How Do I Prepare My Practice For Sale? Part 4

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Part IV – I want to sell my practice, now

The time for planning has passed. Either the prior planning took place or it did not. Let us assume your planning was limited. What can be done now? The biggest thing today is to make your practice showable. Get rid of those piles of paper, package off the old models, look at your carpets – did they not have a good winter? If you think that the purchaser would like to stay in the same location consider whether the carpets should be replaced – especially in the high traffic areas.

Review your charts. If there are a great many charts where the patients have not been in for four or five years or more, glean them down to more active charts. Purchasers are not impressed with a lot of charts if they are not active – in fact it is a turnoff. A good rule of thumb is to have as many inactive charts (over two years since the last appointment) as there are semi-active charts (patients who were in over a year ago but more recently than two years). The chart drawers should not be overstuffed to the point where one has difficulty removing them. Also ensure that each pouch or folder has only one patient’s chart in the folder, not the whole family.

If your current paint or wall paper is marked, soiled, tattered or outdated, replacing it freshens and revitalizes the appearance of the practice space. Equipment should be in good working order or removed. Buying new equipment may not be productive but good used equipment may be called for.

Replace burnt out light bulbs anywhere and everywhere, including signs. Clean out the refrigerator of old “stuff”. Dispose of expired dental supplies. Clean off your desk – this may be a big job. Tidy up your bookcases and dispose of those old textbooks that you never look at. Throw out old and broken toys in the children’s area. Tighten up the hinges on the doors in the lab and the operatories. Replace poor lead aprons which only last about five to seven years. Try to see your practice through a purchaser’s eyes.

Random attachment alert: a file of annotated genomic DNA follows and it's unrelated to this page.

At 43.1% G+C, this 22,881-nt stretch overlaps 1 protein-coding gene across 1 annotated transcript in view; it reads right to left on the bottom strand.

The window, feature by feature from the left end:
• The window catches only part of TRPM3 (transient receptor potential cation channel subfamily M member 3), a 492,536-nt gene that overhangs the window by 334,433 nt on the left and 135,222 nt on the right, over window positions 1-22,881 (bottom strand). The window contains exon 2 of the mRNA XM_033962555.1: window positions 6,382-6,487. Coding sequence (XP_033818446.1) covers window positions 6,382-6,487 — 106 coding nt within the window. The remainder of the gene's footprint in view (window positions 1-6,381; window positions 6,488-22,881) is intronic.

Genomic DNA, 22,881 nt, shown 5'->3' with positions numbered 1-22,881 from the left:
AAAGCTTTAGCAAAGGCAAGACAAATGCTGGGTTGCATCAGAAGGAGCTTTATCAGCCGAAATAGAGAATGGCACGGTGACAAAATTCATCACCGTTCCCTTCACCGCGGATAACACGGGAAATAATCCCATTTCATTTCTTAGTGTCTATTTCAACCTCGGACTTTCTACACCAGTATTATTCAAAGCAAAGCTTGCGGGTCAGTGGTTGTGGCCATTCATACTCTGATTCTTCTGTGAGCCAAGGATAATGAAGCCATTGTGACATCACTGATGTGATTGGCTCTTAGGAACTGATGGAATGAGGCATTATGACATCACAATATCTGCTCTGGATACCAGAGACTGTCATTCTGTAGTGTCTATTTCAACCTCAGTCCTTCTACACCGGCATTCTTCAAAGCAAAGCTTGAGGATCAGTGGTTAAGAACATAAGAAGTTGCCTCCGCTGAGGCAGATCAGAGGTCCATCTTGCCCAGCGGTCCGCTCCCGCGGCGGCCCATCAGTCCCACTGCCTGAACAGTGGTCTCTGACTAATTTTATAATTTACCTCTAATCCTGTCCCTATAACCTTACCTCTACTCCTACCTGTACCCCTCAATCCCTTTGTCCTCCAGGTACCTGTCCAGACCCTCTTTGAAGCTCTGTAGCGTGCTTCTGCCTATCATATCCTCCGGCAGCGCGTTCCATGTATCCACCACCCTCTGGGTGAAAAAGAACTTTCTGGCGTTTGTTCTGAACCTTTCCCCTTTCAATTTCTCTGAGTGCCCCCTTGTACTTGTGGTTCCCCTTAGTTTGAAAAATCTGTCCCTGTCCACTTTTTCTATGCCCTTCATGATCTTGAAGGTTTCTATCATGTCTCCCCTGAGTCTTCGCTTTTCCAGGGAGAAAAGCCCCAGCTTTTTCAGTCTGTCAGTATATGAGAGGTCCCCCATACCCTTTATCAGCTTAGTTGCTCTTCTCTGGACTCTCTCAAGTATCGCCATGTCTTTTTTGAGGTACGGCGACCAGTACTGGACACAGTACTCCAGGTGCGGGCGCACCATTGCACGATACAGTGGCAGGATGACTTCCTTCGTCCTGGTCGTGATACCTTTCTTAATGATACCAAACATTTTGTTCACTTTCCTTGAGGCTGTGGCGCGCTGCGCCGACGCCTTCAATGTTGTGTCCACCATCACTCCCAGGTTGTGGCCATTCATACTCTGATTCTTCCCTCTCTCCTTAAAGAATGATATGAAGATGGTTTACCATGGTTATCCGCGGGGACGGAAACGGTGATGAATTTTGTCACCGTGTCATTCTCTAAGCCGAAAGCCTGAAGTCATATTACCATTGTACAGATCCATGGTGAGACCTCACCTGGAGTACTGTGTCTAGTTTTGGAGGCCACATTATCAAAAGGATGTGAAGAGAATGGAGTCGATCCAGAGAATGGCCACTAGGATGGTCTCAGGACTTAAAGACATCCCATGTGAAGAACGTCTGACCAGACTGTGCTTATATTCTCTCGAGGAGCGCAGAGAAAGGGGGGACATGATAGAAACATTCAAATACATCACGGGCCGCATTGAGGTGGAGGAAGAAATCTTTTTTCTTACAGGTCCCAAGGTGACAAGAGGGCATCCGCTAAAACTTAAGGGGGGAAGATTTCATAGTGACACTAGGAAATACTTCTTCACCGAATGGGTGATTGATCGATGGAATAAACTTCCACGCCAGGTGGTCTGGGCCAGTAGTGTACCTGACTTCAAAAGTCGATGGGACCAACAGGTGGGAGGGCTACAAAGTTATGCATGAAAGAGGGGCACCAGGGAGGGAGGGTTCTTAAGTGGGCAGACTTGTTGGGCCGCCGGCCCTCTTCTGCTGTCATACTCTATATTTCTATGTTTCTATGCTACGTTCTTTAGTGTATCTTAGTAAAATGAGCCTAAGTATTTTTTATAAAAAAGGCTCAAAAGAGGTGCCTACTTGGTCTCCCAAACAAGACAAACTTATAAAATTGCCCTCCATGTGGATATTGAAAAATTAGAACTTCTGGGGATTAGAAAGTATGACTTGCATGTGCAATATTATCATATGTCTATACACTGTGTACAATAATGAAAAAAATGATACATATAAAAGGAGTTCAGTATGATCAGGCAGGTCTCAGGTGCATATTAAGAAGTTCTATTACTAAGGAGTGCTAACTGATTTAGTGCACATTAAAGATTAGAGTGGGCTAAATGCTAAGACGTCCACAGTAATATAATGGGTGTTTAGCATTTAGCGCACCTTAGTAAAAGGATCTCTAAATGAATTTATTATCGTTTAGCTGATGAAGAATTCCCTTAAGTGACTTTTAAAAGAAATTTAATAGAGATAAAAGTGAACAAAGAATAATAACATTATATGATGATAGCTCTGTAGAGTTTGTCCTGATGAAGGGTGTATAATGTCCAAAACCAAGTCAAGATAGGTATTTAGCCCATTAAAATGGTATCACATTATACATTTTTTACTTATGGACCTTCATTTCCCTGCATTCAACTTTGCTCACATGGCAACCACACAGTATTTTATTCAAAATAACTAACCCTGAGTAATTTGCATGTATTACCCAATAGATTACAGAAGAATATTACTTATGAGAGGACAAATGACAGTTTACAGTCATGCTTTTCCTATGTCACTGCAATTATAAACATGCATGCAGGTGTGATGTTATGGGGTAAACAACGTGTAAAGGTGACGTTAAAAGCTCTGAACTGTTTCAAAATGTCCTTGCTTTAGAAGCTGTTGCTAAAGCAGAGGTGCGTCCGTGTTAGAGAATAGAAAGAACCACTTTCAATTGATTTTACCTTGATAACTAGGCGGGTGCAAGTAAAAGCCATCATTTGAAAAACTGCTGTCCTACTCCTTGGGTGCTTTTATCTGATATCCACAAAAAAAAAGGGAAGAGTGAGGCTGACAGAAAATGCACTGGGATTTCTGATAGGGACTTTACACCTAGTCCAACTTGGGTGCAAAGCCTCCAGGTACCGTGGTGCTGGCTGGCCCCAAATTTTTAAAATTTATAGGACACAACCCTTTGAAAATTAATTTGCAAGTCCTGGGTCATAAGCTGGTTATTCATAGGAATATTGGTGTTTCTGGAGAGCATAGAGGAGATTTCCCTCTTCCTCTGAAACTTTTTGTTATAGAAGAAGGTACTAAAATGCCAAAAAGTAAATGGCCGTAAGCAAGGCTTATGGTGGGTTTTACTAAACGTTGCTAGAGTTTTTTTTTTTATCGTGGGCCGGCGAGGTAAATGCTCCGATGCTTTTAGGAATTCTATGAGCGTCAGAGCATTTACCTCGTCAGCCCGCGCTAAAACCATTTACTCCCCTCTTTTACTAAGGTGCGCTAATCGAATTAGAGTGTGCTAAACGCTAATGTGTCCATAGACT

Once the above is complete it’s time to prepare the valuation of your practice. This valuation may bring out other “presentation” issues. The valuation is needed for the purchaser to borrow the money from the bank.

Now you are ready to sell your practice. You should be prepared to understand what you want in terms of transition. Retirement, vacation time, transition period, taxes and selling shares or assets are some of the additional considerations. Having an accountant, a lawyer and a broker on your side is important. The better you can describe what you want to the broker, the easier it is to achieve.

OVERVIEW: Assuming your billings and patient base are all set and ready for the sale of your practice, now is the time to focus on having a tidy and attractive office.

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